Change the class value of an HTML element using JavaScript

Let's learn how you can change the class attribute value of an HTML element using JavaScript

Posted on May 30, 2021


To change an HTML element’s class attribute value using JavaScript, you can use either the className or the classList property provided for every single HTML element.

This tutorial will help you learn how to use both methods, starting from the className property.

Change the class value using className property

The className property allows you to fetch an HTML element’s class attribute value as a string.

Here’s an example of how className property works:

<body>
  <p id="header" class="red">Hello World! This is a paragraph element.</p>
  <script>
    const paragraph = document.getElementById("header");
    console.log(paragraph.className); // "red"
  </script>
</body>

Now that you know how the className property works, you can change the class value of an element by assigning a new value to the property as follows:

<body>
  <p id="header" class="red">Hello World! This is a paragraph element.</p>
  <script>
    const paragraph = document.getElementById("header");
    paragraph.className = "yellow blue";
    console.log(paragraph.className); // "yellow blue"
  </script>
</body>

Using the className property allows you to change the class attribute value, but you need to add the previous value manually if you want to keep it.

For example, to keep the class "red" from the <p> element above and adds a new class named "font-large", you need to assign both classes as follows:

const paragraph = document.getElementById("header");
paragraph.className = "red font-large";

Even though the "red" class is already present, you still need to assign it again, creating a small redundancy in your code.

To avoid this kind of redundancy, you can use the classList property instead.

Change the class value using classList property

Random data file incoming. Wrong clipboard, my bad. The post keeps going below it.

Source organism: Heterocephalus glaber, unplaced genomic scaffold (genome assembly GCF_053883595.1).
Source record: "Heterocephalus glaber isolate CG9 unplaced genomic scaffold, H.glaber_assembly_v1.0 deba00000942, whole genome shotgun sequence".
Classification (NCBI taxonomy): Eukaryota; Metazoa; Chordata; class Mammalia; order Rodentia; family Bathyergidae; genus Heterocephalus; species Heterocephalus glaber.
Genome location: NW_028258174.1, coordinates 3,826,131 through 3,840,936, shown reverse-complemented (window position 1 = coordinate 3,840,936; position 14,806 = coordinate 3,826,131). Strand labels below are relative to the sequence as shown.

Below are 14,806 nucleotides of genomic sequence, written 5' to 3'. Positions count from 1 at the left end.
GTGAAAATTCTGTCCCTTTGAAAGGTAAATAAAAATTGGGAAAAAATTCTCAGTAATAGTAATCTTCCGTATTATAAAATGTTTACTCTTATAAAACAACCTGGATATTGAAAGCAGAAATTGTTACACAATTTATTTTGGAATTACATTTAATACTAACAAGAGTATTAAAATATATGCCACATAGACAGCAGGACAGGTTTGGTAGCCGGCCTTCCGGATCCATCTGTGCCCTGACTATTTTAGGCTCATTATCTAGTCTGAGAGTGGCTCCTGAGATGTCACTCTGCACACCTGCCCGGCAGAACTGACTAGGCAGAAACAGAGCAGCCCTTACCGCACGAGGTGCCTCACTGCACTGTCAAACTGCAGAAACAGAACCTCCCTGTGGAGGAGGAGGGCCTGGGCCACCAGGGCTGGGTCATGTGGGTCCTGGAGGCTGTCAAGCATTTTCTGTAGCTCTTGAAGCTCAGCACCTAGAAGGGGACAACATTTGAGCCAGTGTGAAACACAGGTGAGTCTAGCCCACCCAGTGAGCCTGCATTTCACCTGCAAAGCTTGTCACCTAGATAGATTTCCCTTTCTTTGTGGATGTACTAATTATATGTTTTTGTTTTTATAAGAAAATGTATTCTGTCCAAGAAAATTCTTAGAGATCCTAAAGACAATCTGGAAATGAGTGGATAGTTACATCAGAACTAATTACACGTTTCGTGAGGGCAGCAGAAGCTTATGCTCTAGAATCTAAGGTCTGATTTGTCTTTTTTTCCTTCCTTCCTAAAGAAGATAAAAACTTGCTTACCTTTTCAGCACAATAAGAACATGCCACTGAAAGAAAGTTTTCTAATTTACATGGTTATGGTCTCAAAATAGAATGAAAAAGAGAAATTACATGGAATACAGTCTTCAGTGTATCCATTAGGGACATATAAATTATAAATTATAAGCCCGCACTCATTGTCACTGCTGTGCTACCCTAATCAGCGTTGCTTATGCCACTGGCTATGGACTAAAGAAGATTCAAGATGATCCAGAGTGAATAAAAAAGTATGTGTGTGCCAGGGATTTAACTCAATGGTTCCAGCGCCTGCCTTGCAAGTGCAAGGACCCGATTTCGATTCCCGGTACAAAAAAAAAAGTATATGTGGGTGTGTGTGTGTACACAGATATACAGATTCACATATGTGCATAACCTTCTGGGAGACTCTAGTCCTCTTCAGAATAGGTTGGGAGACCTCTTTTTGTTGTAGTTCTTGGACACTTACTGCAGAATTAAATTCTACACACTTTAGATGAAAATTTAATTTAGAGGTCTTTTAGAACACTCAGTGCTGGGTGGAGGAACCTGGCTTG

The classList property is a read-only property of an HTML element that returns the class attribute value as an array. The property also provides several methods for you to manipulate the class attribute value.

For example, to add new class names without removing the current value, you can use the classList.add() method.

Using the same <p> element example above, here’s how to add the "font-large" class without removing the "red" element:

<body>
  <p id="header" class="red">Hello World! This is a paragraph element.</p>
  <script>
    const paragraph = document.getElementById("header");
    paragraph.classList.add("font-large");
    console.log(paragraph.classList); // ["red", "font-large"]
  </script>
</body>

When you want to remove an element’s class attribute value, you can use the remove() method, which allows you to remove() class names as a comma-delimited string:

<body>
  <p id="header" class="red">Hello World! This is a paragraph element.</p>
  <script>
    const paragraph = document.getElementById("header");
    paragraph.classList.add("font-large");
    paragraph.classList.remove("red");
    console.log(paragraph.classList); // ["font-large"]
  </script>
</body>

For more information on classList property you can read the following post:

JavaScript classList() property and methods explained

And that’s how you can change the class attribute value using the className or classList property methods.

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